But let’s assume that Margaret Sanger was as one-sidedly evil as you are trying to portray her. What is her legacy? Not just readily available contraception, but good levels of sex education. You personally may have enjoyed growing up in a family of seven kids. I’m glad you had a happy experience. Unfortunately, your personal family experience cannot be extrapolated to humanity at large. For generations of women – throughout history – enforced maternity has been a scourge. Because here’s MY family history: my mother starting nursing at a time before abortion was legal and her stories about women dying from knitting needle abortions were harrowing. Absolutely harrowing. Or her stories about Catholic women producing five, six, seven babies and hating every pregnancy, hoping that this time it would be the last.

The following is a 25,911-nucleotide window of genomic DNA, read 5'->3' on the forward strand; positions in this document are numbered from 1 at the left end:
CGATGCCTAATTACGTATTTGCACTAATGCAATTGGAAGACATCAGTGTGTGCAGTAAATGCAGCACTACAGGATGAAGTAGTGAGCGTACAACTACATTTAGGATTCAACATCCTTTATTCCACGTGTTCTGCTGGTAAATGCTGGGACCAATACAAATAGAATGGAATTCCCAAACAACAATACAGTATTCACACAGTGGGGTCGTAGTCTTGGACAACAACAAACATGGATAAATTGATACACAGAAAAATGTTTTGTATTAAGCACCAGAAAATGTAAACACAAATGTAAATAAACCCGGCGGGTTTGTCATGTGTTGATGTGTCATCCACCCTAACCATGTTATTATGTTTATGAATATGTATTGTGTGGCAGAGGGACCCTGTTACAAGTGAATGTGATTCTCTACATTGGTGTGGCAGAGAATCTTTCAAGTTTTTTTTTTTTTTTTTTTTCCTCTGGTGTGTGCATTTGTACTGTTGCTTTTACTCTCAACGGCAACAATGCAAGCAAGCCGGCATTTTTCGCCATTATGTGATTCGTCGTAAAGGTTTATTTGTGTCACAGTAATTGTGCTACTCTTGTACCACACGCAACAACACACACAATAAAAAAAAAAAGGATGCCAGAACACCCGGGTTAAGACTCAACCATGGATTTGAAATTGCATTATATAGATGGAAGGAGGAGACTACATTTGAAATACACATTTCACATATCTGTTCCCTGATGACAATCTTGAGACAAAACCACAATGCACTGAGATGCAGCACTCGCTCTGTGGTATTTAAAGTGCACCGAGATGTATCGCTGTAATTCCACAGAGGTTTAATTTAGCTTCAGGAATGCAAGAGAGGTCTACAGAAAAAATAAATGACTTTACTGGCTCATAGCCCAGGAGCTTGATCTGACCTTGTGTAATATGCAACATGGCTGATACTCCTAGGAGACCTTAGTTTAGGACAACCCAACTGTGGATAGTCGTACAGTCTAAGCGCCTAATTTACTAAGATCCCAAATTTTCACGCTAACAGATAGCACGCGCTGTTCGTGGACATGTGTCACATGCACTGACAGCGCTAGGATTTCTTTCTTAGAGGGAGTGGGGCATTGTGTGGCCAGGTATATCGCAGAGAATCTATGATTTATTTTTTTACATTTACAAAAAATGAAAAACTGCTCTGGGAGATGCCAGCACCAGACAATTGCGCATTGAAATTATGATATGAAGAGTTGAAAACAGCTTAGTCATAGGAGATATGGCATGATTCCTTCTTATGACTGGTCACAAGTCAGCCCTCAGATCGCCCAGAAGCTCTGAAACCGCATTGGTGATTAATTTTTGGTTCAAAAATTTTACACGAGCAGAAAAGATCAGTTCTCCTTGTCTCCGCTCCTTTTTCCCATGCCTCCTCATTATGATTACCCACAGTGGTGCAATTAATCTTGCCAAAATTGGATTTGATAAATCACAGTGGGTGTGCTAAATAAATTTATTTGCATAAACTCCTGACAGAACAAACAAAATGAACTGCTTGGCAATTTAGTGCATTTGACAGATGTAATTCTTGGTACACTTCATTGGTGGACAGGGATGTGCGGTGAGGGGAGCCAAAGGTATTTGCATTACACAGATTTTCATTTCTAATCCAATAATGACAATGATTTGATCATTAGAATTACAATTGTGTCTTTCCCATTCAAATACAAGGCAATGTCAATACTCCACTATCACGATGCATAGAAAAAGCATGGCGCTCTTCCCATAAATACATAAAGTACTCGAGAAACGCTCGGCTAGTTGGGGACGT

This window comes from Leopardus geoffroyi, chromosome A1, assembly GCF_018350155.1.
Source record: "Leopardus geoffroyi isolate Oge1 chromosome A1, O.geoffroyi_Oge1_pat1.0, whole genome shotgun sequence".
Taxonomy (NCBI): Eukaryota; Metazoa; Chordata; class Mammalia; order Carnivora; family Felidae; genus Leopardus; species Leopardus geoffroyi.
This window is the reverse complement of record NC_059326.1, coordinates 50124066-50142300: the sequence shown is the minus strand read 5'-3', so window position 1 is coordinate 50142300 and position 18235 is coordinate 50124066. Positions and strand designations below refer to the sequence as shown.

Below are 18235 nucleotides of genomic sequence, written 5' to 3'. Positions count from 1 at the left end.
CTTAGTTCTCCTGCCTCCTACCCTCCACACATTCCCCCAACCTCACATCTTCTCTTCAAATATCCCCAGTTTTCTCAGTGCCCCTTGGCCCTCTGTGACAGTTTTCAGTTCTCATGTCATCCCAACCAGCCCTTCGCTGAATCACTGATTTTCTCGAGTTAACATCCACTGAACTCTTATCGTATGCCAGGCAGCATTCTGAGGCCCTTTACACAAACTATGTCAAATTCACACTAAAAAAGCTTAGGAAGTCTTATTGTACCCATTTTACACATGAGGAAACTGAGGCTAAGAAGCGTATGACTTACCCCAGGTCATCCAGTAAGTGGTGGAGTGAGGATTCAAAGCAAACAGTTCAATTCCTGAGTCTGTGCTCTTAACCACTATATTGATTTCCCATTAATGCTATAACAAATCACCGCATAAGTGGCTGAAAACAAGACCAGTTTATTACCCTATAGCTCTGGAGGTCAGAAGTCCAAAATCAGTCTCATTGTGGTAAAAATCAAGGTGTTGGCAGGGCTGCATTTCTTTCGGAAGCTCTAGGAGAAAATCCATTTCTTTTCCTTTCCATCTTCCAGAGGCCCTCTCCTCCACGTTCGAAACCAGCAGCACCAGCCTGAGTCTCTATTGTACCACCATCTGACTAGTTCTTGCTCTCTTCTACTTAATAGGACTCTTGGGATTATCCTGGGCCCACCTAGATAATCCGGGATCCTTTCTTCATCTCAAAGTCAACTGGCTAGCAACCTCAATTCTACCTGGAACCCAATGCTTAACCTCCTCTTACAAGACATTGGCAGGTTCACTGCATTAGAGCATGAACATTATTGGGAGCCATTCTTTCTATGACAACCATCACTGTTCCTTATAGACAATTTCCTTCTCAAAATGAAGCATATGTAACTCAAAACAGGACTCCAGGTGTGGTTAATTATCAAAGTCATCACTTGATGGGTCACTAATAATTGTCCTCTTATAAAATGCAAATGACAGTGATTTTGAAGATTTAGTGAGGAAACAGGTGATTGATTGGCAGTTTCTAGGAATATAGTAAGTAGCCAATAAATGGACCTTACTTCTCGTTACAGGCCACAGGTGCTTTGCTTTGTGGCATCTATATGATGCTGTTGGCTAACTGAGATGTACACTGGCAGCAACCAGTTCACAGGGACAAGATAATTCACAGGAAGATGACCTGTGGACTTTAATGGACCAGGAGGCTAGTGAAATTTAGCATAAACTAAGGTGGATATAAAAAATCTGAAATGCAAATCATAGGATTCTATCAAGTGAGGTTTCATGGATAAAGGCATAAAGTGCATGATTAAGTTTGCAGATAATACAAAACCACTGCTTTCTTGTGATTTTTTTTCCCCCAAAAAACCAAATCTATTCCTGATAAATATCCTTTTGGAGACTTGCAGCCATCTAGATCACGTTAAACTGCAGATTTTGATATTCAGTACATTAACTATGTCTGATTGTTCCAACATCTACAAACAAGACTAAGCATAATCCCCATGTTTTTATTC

I totally fail to see how sex trafficking etc have exploded since women had access to contraception. Look at Victorian London, where they had an estimated 80,000 prostitutes and where we have very good reports of how girls were lured and tricked into the sex trade and what happened to them – all of that happened without contraception. Contraception conversely didn’t cause the sex trade.

          Safe and readily available contraception is a miracle, that has alleviated incredible amounts of misery and disease. Women don’t die from unsafe abortions any more. The children that come along are wanted. That’s miraculous. I’m so glad that Margaret Sanger lived and had the courage of her convictions.